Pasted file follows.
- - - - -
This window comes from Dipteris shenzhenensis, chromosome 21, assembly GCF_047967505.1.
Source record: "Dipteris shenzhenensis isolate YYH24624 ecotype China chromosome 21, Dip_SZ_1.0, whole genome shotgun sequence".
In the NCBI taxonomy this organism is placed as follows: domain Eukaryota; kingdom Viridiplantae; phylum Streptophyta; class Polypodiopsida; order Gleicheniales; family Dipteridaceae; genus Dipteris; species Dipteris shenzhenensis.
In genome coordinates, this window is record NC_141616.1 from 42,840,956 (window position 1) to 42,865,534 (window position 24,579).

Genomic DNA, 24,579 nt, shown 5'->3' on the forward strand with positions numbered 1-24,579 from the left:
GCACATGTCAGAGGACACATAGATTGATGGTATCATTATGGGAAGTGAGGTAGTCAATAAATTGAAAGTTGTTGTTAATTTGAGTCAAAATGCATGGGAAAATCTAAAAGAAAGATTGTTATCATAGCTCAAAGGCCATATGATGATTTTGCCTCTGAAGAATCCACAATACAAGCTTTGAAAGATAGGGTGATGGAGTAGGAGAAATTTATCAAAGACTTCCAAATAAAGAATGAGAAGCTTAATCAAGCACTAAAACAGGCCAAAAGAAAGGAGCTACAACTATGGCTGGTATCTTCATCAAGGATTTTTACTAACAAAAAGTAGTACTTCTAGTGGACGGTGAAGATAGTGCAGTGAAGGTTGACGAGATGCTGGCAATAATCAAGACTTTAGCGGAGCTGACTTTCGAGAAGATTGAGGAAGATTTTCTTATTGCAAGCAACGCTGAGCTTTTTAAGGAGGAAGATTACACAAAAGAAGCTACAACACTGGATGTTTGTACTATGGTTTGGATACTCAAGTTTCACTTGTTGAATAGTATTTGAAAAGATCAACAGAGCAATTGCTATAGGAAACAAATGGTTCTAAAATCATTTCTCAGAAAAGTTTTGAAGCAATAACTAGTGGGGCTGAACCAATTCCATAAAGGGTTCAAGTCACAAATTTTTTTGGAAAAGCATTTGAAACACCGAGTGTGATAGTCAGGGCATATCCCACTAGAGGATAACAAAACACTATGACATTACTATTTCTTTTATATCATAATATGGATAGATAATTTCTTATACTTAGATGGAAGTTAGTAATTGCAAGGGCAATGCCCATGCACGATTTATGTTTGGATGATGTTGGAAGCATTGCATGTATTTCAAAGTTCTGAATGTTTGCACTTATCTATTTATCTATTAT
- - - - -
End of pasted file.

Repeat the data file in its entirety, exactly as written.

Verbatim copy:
This window comes from Dipteris shenzhenensis, chromosome 21, assembly GCF_047967505.1.
Source record: "Dipteris shenzhenensis isolate YYH24624 ecotype China chromosome 21, Dip_SZ_1.0, whole genome shotgun sequence".
In the NCBI taxonomy this organism is placed as follows: domain Eukaryota; kingdom Viridiplantae; phylum Streptophyta; class Polypodiopsida; order Gleicheniales; family Dipteridaceae; genus Dipteris; species Dipteris shenzhenensis.
In genome coordinates, this window is record NC_141616.1 from 42,840,956 (window position 1) to 42,865,534 (window position 24,579).

Genomic DNA, 24,579 nt, shown 5'->3' on the forward strand with positions numbered 1-24,579 from the left:
GCACATGTCAGAGGACACATAGATTGATGGTATCATTATGGGAAGTGAGGTAGTCAATAAATTGAAAGTTGTTGTTAATTTGAGTCAAAATGCATGGGAAAATCTAAAAGAAAGATTGTTATCATAGCTCAAAGGCCATATGATGATTTTGCCTCTGAAGAATCCACAATACAAGCTTTGAAAGATAGGGTGATGGAGTAGGAGAAATTTATCAAAGACTTCCAAATAAAGAATGAGAAGCTTAATCAAGCACTAAAACAGGCCAAAAGAAAGGAGCTACAACTATGGCTGGTATCTTCATCAAGGATTTTTACTAACAAAAAGTAGTACTTCTAGTGGACGGTGAAGATAGTGCAGTGAAGGTTGACGAGATGCTGGCAATAATCAAGACTTTAGCGGAGCTGACTTTCGAGAAGATTGAGGAAGATTTTCTTATTGCAAGCAACGCTGAGCTTTTTAAGGAGGAAGATTACACAAAAGAAGCTACAACACTGGATGTTTGTACTATGGTTTGGATACTCAAGTTTCACTTGTTGAATAGTATTTGAAAAGATCAACAGAGCAATTGCTATAGGAAACAAATGGTTCTAAAATCATTTCTCAGAAAAGTTTTGAAGCAATAACTAGTGGGGCTGAACCAATTCCATAAAGGGTTCAAGTCACAAATTTTTTTGGAAAAGCATTTGAAACACCGAGTGTGATAGTCAGGGCATATCCCACTAGAGGATAACAAAACACTATGACATTACTATTTCTTTTATATCATAATATGGATAGATAATTTCTTATACTTAGATGGAAGTTAGTAATTGCAAGGGCAATGCCCATGCACGATTTATGTTTGGATGATGTTGGAAGCATTGCATGTATTTCAAAGTTCTGAATGTTTGCACTTATCTATTTATCTATTAT